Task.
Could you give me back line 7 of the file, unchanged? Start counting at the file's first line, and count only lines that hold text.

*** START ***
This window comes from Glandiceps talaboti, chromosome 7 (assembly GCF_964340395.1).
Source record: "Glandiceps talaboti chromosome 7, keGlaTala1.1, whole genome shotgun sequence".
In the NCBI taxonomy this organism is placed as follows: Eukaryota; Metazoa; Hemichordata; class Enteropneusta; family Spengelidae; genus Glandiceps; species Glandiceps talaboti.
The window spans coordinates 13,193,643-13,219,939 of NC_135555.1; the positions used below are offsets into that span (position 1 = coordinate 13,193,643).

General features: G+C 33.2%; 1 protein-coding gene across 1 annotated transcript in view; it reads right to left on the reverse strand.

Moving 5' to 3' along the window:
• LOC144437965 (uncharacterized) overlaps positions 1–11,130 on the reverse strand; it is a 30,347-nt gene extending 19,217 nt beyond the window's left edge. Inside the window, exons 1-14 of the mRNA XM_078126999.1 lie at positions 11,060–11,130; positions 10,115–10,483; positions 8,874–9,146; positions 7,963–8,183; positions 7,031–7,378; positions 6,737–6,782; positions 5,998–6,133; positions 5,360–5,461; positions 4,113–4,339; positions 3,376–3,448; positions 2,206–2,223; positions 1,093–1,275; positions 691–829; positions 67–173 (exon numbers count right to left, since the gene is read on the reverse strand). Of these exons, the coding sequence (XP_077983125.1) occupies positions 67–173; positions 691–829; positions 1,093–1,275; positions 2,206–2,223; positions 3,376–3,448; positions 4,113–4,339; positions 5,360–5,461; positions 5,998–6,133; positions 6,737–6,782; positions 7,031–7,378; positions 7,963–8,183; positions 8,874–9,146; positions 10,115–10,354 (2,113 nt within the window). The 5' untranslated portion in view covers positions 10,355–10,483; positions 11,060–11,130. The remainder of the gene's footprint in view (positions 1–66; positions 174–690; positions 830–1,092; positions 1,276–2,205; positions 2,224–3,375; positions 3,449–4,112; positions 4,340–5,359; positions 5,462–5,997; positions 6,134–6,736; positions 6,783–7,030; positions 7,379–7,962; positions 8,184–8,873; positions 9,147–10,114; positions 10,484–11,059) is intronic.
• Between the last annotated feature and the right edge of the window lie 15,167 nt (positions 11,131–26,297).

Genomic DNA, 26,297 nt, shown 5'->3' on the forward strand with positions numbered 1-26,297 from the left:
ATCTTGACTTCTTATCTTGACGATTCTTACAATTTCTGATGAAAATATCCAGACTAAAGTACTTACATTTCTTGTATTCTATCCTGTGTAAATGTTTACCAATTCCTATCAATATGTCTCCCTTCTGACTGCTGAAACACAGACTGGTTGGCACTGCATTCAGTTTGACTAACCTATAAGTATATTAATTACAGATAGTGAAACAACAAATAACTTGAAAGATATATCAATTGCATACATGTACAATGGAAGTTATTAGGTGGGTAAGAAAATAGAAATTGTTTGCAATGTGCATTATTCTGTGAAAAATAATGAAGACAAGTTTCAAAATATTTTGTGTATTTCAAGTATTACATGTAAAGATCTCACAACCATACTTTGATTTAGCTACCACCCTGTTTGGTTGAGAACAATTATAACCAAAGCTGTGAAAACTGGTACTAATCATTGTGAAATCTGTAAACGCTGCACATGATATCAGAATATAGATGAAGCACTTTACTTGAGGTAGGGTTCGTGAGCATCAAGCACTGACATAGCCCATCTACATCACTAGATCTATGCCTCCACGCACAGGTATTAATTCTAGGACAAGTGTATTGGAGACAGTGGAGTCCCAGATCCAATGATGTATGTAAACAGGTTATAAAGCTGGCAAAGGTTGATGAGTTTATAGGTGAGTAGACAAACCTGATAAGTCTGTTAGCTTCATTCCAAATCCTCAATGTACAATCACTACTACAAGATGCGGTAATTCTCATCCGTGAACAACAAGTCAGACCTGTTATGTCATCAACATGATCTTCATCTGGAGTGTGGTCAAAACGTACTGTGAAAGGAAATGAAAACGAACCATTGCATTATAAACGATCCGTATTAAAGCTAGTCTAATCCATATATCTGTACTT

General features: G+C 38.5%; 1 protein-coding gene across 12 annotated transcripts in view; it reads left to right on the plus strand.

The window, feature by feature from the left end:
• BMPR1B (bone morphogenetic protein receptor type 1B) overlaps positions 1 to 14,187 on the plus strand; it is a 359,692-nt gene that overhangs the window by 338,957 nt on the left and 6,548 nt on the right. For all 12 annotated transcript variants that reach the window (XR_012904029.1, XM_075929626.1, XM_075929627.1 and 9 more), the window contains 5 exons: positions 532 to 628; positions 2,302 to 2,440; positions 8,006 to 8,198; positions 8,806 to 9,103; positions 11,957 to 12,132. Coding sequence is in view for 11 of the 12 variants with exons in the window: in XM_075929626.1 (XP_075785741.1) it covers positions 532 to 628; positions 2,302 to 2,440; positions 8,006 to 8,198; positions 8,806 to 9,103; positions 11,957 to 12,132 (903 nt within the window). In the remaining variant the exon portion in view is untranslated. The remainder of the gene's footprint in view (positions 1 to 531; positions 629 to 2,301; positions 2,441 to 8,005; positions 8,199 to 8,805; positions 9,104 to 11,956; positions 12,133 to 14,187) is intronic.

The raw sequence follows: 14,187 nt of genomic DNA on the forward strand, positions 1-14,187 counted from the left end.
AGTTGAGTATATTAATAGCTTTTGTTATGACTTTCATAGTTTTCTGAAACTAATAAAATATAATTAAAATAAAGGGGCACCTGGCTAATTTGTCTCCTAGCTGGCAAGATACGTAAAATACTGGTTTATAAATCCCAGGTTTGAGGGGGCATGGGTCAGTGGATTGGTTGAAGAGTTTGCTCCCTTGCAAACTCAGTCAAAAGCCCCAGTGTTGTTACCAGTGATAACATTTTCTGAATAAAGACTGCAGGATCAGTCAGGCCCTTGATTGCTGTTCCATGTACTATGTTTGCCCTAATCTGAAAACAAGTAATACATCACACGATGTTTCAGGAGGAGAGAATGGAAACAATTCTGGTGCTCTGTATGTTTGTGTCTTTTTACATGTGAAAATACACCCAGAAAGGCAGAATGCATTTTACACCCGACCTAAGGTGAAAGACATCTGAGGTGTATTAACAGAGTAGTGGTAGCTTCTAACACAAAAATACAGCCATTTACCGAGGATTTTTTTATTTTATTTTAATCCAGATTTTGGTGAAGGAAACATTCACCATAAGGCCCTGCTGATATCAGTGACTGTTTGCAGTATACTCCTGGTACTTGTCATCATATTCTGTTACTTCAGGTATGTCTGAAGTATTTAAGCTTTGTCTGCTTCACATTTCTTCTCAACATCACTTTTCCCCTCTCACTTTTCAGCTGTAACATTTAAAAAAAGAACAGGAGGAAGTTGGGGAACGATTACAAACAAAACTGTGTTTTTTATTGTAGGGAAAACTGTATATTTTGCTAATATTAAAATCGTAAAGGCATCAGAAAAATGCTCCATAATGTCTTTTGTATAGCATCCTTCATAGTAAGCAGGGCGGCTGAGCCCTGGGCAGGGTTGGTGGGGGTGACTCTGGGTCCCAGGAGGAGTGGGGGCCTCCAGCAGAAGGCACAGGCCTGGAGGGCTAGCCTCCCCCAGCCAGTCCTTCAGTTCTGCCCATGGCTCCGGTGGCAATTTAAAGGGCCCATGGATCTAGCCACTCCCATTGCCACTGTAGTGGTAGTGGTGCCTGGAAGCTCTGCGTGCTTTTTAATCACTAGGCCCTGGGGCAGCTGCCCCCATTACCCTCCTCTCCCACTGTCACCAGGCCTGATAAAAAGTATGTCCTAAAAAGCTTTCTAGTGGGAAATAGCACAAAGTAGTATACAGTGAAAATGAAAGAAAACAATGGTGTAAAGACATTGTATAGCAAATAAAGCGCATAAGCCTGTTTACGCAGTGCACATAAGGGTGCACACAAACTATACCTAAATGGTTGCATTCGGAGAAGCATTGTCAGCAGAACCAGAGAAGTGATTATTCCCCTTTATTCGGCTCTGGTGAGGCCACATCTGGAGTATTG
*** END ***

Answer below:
• LOC144437965 (uncharacterized) overlaps positions 1–11,130 on the reverse strand; it is a 30,347-nt gene extending 19,217 nt beyond the window's left edge. Inside the window, exons 1-14 of the mRNA XM_078126999.1 lie at positions 11,060–11,130; positions 10,115–10,483; positions 8,874–9,146; positions 7,963–8,183; positions 7,031–7,378; positions 6,737–6,782; positions 5,998–6,133; positions 5,360–5,461; positions 4,113–4,339; positions 3,376–3,448; positions 2,206–2,223; positions 1,093–1,275; positions 691–829; positions 67–173 (exon numbers count right to left, since the gene is read on the reverse strand). Of these exons, the coding sequence (XP_077983125.1) occupies positions 67–173; positions 691–829; positions 1,093–1,275; positions 2,206–2,223; positions 3,376–3,448; positions 4,113–4,339; positions 5,360–5,461; positions 5,998–6,133; positions 6,737–6,782; positions 7,031–7,378; positions 7,963–8,183; positions 8,874–9,146; positions 10,115–10,354 (2,113 nt within the window). The 5' untranslated portion in view covers positions 10,355–10,483; positions 11,060–11,130. The remainder of the gene's footprint in view (positions 1–66; positions 174–690; positions 830–1,092; positions 1,276–2,205; positions 2,224–3,375; positions 3,449–4,112; positions 4,340–5,359; positions 5,462–5,997; positions 6,134–6,736; positions 6,783–7,030; positions 7,379–7,962; positions 8,184–8,873; positions 9,147–10,114; positions 10,484–11,059) is intronic.